On September 19, 2019, the Federal Energy Regulatory Commission (FERC or the Commission) issued a notice of proposed rulemaking (NOPR) in FERC Docket Nos. RM1915000 and AD16160001 recommending substantial modifications to its regulations concerning the Public Utility Regulatory Policies Act of 1978 (PURPA)2. The NOPR proposes extensive changes to critical pillars of the PURPA framework, including the Qualifying Facility (QF) rate calculation, the one-mile rule, and the QF purchase mandate. Comments on the NOPR modernization proposal will be due 60 days from the date of publication in the Federal Register.
President Jimmy Carter signed PURPA into law on November 9, 1978, to counter the United States’ dependence on foreign oil and to “encourage conservation and more efficient use of scarce energy resources.”3 To that end, PURPA implemented a raft of policies to support the development of energy-efficient cogeneration and small power-production facilities, including renewable energy sources such as wind and solar generators. These generation facilities are known as “Qualifying Facilities” (QF). PURPA helped QFs establish their footing in wholesale markets by imposing a “purchase obligation” on electric utilities, a core feature of PURPA that required electric utilities to purchase energy and capacity from QFs.
Pursuant to section 210 of PURPA, the Commission promulgated rules requiring utilities to purchase and sell power generated by QFs at rates not to exceed “the incremental cost to the electric utility of alternative electric energy,” otherwise referred to as the “avoided cost.”4 PURPA tasked state regulatory authorities with calculating just and reasonable avoidedcost rates for utilities subject to their jurisdiction. Under this shared federal and state system, PURPA began to open wholesale electricity markets across the country and spurred the development of significant amounts of new independently owned generation resources, including renewable resources.
PURPA’s critics, however, have argued that a legal framework born in the late 1970s no longer addresses the challenges facing a 21st century energy industry given the changes that have occurred in the last 40 years. Since PURPA was enacted, the country has experienced the shale gas and oil boom and has developed organized wholesale electricity markets. Therefore, as PURPA permits FERC to revisit its implementing regulations “from time to time,” the Commission has proposed an ambitious reform of those regulations.5 The key reforms proposed by the Commission are described below, with the Commission seeking industry input on each of these issues.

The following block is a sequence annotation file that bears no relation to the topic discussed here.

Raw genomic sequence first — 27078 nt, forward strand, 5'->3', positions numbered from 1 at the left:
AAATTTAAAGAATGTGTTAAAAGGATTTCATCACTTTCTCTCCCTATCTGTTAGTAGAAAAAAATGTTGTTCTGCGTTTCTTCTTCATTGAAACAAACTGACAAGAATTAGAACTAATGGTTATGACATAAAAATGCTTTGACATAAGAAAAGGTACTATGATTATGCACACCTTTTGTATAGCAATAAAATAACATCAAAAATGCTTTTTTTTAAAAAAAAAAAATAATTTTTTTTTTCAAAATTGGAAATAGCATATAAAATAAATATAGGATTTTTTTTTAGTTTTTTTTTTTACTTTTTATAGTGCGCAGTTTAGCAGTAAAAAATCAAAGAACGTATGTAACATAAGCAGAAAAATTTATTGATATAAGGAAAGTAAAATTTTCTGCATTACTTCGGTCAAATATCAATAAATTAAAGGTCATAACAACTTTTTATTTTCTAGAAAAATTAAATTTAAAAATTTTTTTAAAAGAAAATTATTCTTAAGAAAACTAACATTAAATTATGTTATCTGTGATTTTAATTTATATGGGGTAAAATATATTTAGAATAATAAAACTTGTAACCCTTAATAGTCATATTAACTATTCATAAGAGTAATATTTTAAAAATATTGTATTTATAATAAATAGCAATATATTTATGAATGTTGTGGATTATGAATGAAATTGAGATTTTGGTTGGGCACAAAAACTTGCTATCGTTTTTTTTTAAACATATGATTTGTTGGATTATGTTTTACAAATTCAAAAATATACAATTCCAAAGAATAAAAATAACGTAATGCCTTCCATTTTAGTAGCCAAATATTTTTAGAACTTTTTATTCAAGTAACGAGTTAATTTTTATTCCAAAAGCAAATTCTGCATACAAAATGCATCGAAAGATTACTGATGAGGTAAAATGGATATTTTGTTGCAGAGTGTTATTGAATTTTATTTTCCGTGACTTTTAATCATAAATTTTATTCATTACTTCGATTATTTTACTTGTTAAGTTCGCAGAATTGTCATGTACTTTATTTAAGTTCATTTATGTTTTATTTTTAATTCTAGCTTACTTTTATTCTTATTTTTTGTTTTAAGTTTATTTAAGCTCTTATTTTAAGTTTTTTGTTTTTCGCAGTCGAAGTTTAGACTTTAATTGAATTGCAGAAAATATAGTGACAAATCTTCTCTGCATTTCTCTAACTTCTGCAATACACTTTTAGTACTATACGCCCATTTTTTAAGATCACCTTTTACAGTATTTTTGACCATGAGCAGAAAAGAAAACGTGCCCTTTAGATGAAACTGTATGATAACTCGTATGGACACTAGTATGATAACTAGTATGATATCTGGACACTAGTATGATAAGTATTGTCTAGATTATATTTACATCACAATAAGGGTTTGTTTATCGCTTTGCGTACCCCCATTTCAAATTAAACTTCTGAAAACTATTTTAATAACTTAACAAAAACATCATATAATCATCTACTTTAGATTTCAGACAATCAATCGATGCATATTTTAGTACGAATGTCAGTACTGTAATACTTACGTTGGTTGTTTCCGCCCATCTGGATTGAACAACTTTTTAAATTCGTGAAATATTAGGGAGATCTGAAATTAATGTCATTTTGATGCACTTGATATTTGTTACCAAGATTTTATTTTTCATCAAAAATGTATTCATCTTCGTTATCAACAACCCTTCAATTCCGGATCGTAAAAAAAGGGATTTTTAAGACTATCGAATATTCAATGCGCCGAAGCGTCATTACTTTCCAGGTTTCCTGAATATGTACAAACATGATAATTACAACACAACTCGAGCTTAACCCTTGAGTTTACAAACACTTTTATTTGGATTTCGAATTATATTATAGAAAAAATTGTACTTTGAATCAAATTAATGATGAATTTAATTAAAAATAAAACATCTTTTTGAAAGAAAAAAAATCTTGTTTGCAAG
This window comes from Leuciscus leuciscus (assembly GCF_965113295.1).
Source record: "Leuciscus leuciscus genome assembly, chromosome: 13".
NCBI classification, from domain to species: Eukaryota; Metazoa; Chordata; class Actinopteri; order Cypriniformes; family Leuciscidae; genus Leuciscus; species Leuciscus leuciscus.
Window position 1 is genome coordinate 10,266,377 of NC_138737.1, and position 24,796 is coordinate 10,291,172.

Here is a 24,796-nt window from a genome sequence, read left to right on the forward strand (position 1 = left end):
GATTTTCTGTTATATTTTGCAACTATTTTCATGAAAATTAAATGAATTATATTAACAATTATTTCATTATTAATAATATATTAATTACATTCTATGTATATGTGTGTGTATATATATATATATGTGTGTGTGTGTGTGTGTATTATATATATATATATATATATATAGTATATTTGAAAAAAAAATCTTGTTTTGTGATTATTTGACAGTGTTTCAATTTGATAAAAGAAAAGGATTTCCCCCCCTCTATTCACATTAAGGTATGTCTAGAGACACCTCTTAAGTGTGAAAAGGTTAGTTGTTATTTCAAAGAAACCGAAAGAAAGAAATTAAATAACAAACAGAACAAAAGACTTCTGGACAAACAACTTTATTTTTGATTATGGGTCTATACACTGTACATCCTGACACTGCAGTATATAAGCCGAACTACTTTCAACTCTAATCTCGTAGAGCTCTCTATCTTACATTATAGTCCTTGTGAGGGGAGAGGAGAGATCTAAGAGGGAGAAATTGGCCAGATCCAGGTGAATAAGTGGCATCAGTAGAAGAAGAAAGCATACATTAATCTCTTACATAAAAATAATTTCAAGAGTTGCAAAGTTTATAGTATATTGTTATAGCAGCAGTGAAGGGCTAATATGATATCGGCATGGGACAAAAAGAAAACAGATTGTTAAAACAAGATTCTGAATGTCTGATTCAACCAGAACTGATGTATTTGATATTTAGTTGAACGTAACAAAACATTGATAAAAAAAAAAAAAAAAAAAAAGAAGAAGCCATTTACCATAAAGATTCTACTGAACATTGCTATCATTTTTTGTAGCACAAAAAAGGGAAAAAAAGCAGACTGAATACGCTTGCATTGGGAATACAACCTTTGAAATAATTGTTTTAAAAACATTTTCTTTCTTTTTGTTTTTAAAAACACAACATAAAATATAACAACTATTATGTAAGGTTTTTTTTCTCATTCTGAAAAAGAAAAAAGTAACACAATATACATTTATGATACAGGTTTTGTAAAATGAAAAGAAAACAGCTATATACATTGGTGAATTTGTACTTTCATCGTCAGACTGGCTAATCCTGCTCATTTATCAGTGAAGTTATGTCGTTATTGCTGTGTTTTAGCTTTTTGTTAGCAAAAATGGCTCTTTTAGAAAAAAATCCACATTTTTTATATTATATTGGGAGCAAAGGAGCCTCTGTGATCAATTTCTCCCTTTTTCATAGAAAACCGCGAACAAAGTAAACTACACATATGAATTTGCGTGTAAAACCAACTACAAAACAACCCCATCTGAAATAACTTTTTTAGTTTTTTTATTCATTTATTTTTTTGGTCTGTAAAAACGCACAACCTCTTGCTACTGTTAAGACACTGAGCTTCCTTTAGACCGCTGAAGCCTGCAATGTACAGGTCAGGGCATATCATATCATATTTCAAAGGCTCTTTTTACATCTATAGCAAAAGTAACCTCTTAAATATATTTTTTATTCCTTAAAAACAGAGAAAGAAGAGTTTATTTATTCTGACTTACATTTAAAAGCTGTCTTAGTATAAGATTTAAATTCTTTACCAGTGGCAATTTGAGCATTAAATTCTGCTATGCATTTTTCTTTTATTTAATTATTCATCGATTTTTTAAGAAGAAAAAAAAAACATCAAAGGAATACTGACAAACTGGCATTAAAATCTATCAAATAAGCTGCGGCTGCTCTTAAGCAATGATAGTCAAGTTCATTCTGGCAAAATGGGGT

1. QF rates no longer have to be fixed for the term of the contract.6
The existing PURPA regulations provide that, if a QF sells power pursuant to a contract, the QF can choose a pricing option based on either: (1) the purchasing electric utility’s avoided cost calculated and fixed at the time the legally enforceable obligation (LEO) is incurred; or (2) the purchasing electric utility’s avoided cost calculated at the time of delivery. Under the NOPR, state authorities would have discretion to require that energy rates under QF contracts be based on “as-available” energy rates calculated at the time of delivery rather than being fixed for the term of the contract. The NOPR, therefore, proposes to eliminate the requirement that a utility must provide a QF the option of entering into a QF contract or an LEO at an avoided-cost, fixed energy rate for the duration of the contract.
2. Fixed energy rates for QFs can be based on the forward price curve.7
The NOPR would also allow state authorities to authorize a fixed energy rate for QFs based on forecasted energy prices and the anticipated dates of delivery during the term of a QF’s contract. States would be permitted to develop fixed energy rates using the forward price curve, essentially a projection of energy prices at delivery over the life of the QF contract.
3. State authorities can develop “as-available” QF energy rates based on market factors.8
The existing PURPA regulations require state authorities to consider non-market factors when setting the avoided-cost rate, including reliability and the availability of the QF. However, the NOPR proposes to retool the QF rate calculation to focus on market factors. The NOPR proposes to authorize state authorities to set asavailable QF energy rates for power sales to electric utilities located outside of Regional Transmission Organizations (RTO) and Independent System Operation (ISO) markets based on “competitive prices” established at the time of delivery. Competitive prices could be based on energy rates established at liquid market hubs or energy rates determined pursuant to formulas based on natural gas price indices and a proxy heat rate for an efficient natural gas combined-cycle generating facility.
4. Utilities in states with retail choice programs are relieved from the QF purchase obligation.9